Welcome to a sneak peek into the cockpit, command central aboard Ortolan. This shot shows the dinette fulfilling its daytime role as nav station. We have roughly two different types of traveling days; one is when we are in the ICW traveling through the dredged channel in rivers, sounds, bays and man -made land cuts and the second is non-ICW travel which was the 622 miles before reaching ICW Mile 0 at Norfolk, VA and any day we “go outside”.
The primary difference is that with non-ICW days we use the laptop as a backup chartplotter to the one installed at the helm. If the main chartplotter were to misbehave, we would have the laptop already running. I generally keep an eye on it and make sure it jives with the main. The ICW is well marked and getting the laptop up and running wouldn’t need to happen in a blink.
A typical ICW day flows something like this:
Breakfast before departing (most nights we are at anchor) around 8 – 8:30am. Until recently we had to run the heat to warm up but the Florida mornings are warm, a balmy 50 so far. Russ is at the bow using the electric anchor winch to raise the anchor as I man the helm and move the boat in the proper directions based on hand signals. No shouting allowed so we have devised our own signals when we can’t hear the other person easily. No, we don’t use THAT one. The anchor rinsed and secured, moving ahead slowly, we head off.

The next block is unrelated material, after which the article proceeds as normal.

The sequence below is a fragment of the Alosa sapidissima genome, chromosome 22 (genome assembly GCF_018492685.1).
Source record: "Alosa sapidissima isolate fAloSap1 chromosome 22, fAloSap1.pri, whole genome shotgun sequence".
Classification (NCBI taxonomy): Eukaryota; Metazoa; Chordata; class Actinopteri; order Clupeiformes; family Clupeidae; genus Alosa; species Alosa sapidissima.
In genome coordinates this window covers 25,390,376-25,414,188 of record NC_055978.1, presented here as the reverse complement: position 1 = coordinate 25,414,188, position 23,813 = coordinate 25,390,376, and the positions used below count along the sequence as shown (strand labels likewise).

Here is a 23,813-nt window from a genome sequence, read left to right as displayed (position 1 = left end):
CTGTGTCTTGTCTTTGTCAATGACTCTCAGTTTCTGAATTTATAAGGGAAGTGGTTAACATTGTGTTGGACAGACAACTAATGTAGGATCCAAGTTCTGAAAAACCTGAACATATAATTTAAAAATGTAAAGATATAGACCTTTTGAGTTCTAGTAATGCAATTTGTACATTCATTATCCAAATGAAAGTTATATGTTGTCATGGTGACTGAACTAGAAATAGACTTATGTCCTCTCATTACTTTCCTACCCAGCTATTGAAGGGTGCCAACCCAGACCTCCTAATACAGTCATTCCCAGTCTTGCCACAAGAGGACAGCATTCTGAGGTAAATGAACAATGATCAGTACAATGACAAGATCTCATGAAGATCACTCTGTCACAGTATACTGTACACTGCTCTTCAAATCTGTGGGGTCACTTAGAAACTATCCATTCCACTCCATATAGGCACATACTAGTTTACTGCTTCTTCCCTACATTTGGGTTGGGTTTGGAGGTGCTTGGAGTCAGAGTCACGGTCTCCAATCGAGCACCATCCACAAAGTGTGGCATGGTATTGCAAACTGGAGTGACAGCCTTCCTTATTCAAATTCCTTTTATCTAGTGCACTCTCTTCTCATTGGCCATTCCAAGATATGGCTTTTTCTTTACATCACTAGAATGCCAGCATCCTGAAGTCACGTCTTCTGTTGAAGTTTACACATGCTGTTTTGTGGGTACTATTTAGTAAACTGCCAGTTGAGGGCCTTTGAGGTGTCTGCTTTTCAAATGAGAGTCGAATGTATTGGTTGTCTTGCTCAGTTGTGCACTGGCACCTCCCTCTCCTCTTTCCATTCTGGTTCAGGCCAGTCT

I am in charge of the log book and will make the “start of the day” entries as soon as we are underway. Then it’s on to washing the dishes, being careful to conserve water. We carry 136 gallons of water, 2 tanks in each hull but getting water only occurs at marinas- either when you fuel up or spend the night. We don’t do much of either.
Our typically cruising speed, when not greatly affected by currents is 7 knots (8.06 mph). When adversely affected by current or tides, which in Florida’s ICW change frequently with all the inlets, our speed drops dramatically.
Electronics are great, but nothing beats paper for lack of susceptibility to malfunctioning. Therefore no sailor worth his salt will be without paper charts. For the ICW we use a great flip style one that shows pretty much only the ICW, marks every five miles and contains notes along the side about bridges that need to open for boats and the schedule, if any. Bridges- well that’s another blog entry by itself. We also have another booklet that lists, mile by mile: good anchorages with comments, marinas, bridges with opening notes if they are ones that open, inlet info, and other helpful notes about transiting the ICW. I follow along with the two booklets while Russ runs the boat. I take over from time to time.
Lunch is eaten underway and we take turns so that one person is always at the helm. The auto-pilot is often keeping the boat on course but in ICW close quarters, taking one’s eye off the road for too long can lead to running aground or into something. Ok, I exaggerate a bit, but some sections of the waterway are very narrow, with barely room for two boats to pass. Most of it is not like that but keeping in the channel is important.
Most days we arrive at our destination by 5pm. Dropping the anchor is generally successful on the first try. Ours is oversized; dragging is near the top of the “never want to do” list.
I finish up the log, having made notes about our day, what we saw, who we met and other things we want to remember. We also record mileage, engine hours, fuel consumption and where we end up each night, both by name and the latitude and longitude.